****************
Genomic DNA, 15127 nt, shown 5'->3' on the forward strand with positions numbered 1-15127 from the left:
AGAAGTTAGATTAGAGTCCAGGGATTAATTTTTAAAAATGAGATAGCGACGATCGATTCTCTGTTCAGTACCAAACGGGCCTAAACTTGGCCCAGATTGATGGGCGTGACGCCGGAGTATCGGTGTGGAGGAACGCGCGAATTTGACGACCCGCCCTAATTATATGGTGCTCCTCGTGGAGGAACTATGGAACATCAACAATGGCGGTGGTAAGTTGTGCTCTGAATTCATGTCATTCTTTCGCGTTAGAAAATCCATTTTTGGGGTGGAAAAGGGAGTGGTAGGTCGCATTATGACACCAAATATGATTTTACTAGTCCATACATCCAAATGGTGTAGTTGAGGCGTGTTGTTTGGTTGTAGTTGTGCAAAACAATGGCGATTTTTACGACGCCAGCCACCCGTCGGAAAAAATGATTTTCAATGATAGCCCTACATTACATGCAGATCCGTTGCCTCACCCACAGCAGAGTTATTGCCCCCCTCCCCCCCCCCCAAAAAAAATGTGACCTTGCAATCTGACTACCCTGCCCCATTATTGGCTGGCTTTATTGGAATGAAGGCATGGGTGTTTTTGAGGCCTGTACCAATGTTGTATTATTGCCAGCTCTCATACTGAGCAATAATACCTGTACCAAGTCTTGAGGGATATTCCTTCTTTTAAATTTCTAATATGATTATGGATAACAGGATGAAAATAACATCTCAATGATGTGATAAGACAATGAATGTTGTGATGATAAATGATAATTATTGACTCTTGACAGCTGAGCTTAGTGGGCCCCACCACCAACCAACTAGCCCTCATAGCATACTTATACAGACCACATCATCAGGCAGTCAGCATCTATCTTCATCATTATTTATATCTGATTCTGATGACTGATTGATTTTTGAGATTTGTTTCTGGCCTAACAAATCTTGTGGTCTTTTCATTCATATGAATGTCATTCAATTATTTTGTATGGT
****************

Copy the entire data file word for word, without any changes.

Genomic DNA, 15127 nt, shown 5'->3' on the forward strand with positions numbered 1-15127 from the left:
AGAAGTTAGATTAGAGTCCAGGGATTAATTTTTAAAAATGAGATAGCGACGATCGATTCTCTGTTCAGTACCAAACGGGCCTAAACTTGGCCCAGATTGATGGGCGTGACGCCGGAGTATCGGTGTGGAGGAACGCGCGAATTTGACGACCCGCCCTAATTATATGGTGCTCCTCGTGGAGGAACTATGGAACATCAACAATGGCGGTGGTAAGTTGTGCTCTGAATTCATGTCATTCTTTCGCGTTAGAAAATCCATTTTTGGGGTGGAAAAGGGAGTGGTAGGTCGCATTATGACACCAAATATGATTTTACTAGTCCATACATCCAAATGGTGTAGTTGAGGCGTGTTGTTTGGTTGTAGTTGTGCAAAACAATGGCGATTTTTACGACGCCAGCCACCCGTCGGAAAAAATGATTTTCAATGATAGCCCTACATTACATGCAGATCCGTTGCCTCACCCACAGCAGAGTTATTGCCCCCCTCCCCCCCCCCCAAAAAAAATGTGACCTTGCAATCTGACTACCCTGCCCCATTATTGGCTGGCTTTATTGGAATGAAGGCATGGGTGTTTTTGAGGCCTGTACCAATGTTGTATTATTGCCAGCTCTCATACTGAGCAATAATACCTGTACCAAGTCTTGAGGGATATTCCTTCTTTTAAATTTCTAATATGATTATGGATAACAGGATGAAAATAACATCTCAATGATGTGATAAGACAATGAATGTTGTGATGATAAATGATAATTATTGACTCTTGACAGCTGAGCTTAGTGGGCCCCACCACCAACCAACTAGCCCTCATAGCATACTTATACAGACCACATCATCAGGCAGTCAGCATCTATCTTCATCATTATTTATATCTGATTCTGATGACTGATTGATTTTTGAGATTTGTTTCTGGCCTAACAAATCTTGTGGTCTTTTCATTCATATGAATGTCATTCAATTATTTTGTATGGT